Canada's Cities Need a Digital Roadmap
Most Canadians interact with the local level of government more than any other, and increasingly this is being done electronically
Defining a Digital Roadmap
A roadmap is a common planning tool to help both visualize and achieve a particular goal. It's useful to build consensus around any multi-stakeholder process. Projects often stall if they get caught up in the details, because there is no strategic approach to define priorities that everyone understands. Technology plays a critical role in most municipalities that goes well beyond infrastructure.
- Yes, many of us would be keen if there was more public wireless in urban areas, but that is simply an aspect of implementing a goal of citizen access.
- Yes, Open Data is exciting and provides some great opportunities to improve urban living, but this is just a part of principal of government transparency.
- Yes, we want electronic services to be accessible to everyone, but it is important to see plans for how to make this very difficult task a reality.
In 2009 the City of Ottawa had a 5 year Technology Roadmap that was a good first step to defining principles, drivers & key initiatives. In 2014, it's unclear that as a citizen if there was any evaluation of the implementation. In 2012 & 2013 the city started producing a living document (renamed to the Business Technology Plan from the Technology Roadmap). The name of the document doesn't matter, but the focus does. The planning process should be much broader than procurement and should have a prominent place within the City's Strategic Plan. Any effective technology plan should also involve continuous integration and regular evaluations. Technology is becoming the primary way that citizens engage with government and it should be treated that way.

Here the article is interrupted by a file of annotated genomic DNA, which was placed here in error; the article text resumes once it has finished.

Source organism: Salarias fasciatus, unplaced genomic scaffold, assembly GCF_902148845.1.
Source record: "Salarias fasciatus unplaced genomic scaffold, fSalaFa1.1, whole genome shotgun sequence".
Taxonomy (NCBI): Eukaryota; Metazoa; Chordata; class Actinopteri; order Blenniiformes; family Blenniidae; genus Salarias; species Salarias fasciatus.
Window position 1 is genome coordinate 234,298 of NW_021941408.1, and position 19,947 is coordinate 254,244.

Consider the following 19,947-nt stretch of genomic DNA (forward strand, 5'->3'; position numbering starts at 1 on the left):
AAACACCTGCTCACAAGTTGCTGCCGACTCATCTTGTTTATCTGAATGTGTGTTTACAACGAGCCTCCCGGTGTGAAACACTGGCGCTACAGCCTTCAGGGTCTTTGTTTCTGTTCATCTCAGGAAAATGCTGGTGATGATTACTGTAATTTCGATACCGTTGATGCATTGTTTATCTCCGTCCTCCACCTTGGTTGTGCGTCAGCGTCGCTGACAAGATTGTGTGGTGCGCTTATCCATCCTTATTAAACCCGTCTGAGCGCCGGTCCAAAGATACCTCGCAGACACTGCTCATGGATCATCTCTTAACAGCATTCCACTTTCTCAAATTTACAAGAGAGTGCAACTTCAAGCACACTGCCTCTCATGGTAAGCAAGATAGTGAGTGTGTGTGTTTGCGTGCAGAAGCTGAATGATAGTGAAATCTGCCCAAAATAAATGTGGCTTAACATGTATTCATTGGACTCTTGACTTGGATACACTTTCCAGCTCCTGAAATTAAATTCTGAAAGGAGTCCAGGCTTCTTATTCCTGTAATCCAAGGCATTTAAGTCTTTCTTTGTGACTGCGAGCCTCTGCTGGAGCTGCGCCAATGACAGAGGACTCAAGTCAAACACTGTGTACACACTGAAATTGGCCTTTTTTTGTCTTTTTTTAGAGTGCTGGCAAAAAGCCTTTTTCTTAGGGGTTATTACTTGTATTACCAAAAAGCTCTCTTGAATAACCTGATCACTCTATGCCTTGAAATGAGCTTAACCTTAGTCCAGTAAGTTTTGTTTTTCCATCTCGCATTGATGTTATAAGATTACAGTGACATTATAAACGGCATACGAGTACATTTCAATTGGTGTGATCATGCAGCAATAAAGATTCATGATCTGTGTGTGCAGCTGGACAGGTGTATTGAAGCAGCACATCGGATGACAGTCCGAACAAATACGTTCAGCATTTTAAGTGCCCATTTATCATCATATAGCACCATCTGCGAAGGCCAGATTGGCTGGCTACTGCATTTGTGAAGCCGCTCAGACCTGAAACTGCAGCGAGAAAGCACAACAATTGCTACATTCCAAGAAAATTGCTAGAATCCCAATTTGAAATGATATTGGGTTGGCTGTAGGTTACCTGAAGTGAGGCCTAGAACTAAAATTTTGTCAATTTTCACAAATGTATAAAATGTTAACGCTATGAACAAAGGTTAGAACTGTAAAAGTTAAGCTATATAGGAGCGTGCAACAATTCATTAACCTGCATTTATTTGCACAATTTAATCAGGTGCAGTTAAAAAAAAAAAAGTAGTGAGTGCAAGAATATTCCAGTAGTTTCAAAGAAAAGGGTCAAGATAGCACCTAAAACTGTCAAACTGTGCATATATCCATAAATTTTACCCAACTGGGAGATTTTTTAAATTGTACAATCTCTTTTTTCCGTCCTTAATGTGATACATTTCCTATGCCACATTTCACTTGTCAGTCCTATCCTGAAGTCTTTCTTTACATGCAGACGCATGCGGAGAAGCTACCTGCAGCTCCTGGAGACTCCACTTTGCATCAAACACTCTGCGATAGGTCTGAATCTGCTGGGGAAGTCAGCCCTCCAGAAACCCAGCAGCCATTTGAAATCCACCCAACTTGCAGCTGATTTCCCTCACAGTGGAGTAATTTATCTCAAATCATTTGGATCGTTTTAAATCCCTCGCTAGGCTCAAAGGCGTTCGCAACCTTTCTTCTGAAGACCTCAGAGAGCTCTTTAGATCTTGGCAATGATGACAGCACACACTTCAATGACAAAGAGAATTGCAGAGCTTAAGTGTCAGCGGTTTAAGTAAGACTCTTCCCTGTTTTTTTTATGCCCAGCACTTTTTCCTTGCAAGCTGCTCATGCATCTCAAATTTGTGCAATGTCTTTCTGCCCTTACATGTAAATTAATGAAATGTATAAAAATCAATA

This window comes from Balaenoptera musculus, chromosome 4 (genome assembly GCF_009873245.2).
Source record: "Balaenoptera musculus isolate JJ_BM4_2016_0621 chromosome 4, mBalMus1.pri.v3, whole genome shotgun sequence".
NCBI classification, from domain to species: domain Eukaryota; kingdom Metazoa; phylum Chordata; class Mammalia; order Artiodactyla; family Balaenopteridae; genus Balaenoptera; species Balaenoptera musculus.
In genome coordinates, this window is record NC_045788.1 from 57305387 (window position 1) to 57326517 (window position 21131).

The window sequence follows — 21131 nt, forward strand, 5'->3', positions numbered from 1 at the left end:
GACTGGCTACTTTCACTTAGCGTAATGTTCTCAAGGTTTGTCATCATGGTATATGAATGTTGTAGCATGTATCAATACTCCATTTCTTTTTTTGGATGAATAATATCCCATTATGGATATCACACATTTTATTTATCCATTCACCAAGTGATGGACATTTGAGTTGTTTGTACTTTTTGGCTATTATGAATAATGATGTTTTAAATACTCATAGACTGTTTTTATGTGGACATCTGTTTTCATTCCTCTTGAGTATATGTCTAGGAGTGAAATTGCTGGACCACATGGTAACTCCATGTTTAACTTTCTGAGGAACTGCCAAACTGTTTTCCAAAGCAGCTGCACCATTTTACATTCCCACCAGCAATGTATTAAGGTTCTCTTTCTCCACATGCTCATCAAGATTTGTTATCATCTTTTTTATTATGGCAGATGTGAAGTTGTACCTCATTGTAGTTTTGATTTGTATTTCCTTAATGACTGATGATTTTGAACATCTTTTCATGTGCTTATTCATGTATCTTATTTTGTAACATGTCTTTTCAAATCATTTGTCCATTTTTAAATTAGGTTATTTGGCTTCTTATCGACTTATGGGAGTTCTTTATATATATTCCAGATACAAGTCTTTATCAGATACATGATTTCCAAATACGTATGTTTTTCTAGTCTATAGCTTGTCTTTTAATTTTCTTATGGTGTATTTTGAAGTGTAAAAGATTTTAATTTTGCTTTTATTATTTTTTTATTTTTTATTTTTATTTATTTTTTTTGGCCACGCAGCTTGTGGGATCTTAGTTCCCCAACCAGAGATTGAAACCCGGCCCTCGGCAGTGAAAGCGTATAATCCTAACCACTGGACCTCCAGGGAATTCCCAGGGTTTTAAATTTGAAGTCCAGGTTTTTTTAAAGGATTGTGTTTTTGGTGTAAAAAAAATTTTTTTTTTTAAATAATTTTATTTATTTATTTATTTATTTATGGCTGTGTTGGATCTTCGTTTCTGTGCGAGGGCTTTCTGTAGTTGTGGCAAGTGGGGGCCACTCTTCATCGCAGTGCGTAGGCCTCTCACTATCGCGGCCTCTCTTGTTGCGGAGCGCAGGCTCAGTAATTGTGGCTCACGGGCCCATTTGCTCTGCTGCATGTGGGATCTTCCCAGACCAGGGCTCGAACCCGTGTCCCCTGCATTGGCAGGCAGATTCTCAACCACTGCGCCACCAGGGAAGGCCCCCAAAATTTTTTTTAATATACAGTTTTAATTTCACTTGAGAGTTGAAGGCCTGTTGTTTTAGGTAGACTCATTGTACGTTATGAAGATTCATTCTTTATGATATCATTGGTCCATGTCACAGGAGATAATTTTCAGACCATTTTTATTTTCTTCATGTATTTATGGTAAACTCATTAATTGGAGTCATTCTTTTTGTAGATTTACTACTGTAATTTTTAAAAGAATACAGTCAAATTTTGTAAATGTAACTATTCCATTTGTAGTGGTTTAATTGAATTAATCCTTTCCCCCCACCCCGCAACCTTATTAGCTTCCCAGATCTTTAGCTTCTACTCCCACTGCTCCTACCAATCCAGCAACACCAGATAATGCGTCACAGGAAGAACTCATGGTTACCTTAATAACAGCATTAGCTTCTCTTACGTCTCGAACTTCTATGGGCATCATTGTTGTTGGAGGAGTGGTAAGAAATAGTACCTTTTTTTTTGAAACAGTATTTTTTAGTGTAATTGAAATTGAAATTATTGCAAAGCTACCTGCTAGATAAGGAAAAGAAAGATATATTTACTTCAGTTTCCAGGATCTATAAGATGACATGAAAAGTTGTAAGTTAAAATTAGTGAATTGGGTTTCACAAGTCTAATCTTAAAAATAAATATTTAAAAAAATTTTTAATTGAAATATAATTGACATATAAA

I do think it is worth striving to leverage the key areas used by others. Columbia University did a great Digital Roadmap of the Government of the City of Buenos Aires and came up with the following structure: Access; E-Government; Open Government; Citizen Engagement; Education; and Industry. The City of Buenos Aires has even created a Ministry of Modernization (MoM) that was tasked with "creating simplified, efficient, and transparent processes that leverage new technologies to better connect with its citizens and improve public services."
Access - Ensuring that citizens are able to connect to the Internet to access government services. This could include public WiFi, but really should be looking at improving municipal broadband by working with existing fiber providers. We also should be looking to promote technology adoption in low income neighborhoods, provide support for the elderly to use the technology and also foster other social-political goals like getting more involvement in elections. It shouldn't need to be stated that information from governments should be accessible to all citizens and also to city staff.